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In Asia, Obama's No-Show Is A Boost For China's Xi

The cancellation of Obama's trip because of the partial government shutdown will also undermine the Obama administration's strategic "pivot" to Asia in which the U.S. has sought to focus on building economic ties with Asia and boosting its security presence in the region.

BEIJING (AP) -- President Barack Obama has called off a trip to Asia just as China's president is being feted in regional capitals ahead of summits where the U.S. no-show will give China a chance to shine and boost its influence.

The cancellation of Obama's trip because of the partial government shutdown will also undermine the Obama administration's strategic "pivot" to Asia in which the U.S. has sought to focus on building economic ties with Asia and boosting its security presence in the region.

But with Washington's foreign policy still dominated by the turbulent Middle East, questions have been raised about Obama's commitment to Asia. Meanwhile, new Chinese leader Xi Jinping has been visiting Indonesia and Malaysia to improve Beijing's image at a time when its aggressive stance on territorial issues has strained ties with some countries.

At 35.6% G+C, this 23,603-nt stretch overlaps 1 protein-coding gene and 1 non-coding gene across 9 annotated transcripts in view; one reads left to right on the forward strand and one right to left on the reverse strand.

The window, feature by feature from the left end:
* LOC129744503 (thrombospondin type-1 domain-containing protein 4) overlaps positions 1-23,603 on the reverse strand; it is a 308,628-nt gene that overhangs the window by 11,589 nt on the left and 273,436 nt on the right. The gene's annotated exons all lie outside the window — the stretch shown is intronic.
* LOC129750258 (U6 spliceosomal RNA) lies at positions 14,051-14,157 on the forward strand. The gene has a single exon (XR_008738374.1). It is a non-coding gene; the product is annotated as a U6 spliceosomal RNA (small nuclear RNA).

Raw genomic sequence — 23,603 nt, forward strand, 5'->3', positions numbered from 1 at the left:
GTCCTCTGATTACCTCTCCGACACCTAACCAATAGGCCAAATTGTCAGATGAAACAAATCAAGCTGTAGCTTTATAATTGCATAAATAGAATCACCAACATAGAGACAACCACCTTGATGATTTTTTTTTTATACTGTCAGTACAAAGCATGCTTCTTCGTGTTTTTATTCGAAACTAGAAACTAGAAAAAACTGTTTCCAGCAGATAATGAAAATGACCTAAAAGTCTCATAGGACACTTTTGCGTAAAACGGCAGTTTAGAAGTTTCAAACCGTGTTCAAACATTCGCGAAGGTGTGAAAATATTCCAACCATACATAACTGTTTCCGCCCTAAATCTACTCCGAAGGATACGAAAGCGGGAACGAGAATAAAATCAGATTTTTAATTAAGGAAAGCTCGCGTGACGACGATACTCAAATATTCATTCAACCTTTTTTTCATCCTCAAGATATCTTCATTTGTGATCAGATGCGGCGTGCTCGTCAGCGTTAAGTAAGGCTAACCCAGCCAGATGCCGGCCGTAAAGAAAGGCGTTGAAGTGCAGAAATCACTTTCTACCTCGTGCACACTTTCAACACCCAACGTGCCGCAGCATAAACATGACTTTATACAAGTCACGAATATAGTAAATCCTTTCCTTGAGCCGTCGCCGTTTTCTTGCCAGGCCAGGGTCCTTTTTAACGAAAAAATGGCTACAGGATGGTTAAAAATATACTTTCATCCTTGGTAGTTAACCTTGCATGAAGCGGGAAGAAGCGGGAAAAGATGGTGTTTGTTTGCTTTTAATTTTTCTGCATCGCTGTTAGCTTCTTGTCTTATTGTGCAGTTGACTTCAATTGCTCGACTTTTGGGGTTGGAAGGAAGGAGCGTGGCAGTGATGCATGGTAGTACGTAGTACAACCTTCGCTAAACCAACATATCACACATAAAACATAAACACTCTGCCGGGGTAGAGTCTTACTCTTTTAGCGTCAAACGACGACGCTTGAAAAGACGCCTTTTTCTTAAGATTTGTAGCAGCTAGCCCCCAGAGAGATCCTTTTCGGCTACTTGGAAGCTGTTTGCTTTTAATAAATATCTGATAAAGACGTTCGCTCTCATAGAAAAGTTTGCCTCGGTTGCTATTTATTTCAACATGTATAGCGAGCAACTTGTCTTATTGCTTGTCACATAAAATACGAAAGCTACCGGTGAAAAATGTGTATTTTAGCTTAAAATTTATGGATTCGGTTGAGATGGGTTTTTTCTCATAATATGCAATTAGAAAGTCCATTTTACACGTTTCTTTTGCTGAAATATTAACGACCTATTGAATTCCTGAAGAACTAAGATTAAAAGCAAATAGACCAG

"It shows that China has a functional government and America doesn't at the moment," said Kerry Brown, a China expert at the University of Sydney. "It's just another sign that America is kind of losing its luster, losing its status."

The White House said Thursday that Obama was canceling his trip to Asia because of the partial government shutdown, after already shortening the tour from four countries to two. The White House had hoped Obama could attend two economic summits in Indonesia and Brunei, but he decided to skip the entire trip to stay in Washington to work to reopen the government.

In Asia, Xi was already well-placed to fill the void. In Indonesia earlier this week, lawmakers applauded after he became the first foreign leader to address Parliament, making a call for greater cooperation that he kicked off with an informal greeting in the local Bahasa Indonesian language — a rare display of oratorical skill for a Chinese leader.

Then Xi went to Malaysia, where he and his photogenic first lady met with Prime Minister Najib Razak and they were given a ceremonial welcome at Parliament on Friday that included a military honor guard and a 21-gun salute.

Xi has also proffered plenty of goodwill during his trips: In Indonesia, he signed deals worth billions of dollars, while in Malaysia, he's agreed to boost military cooperation and training to fight transnational crime and terrorism.

The Malaysian leader's administration had, until days ago, been looking forward to welcoming a U.S. president to the country for the first time since Lyndon B. Johnson in 1966. Then the White House announced earlier this week Obama would be unable to visit Malaysia and the Philippines because the shutdown was affecting staffers who were needed to set up the trips.

While other nations will be sending prime ministers or presidents to the economic forums, Washington has now tapped Secretary of State John Kerry to fill in for Obama. Kerry will also be visiting Malaysia and the Philippines.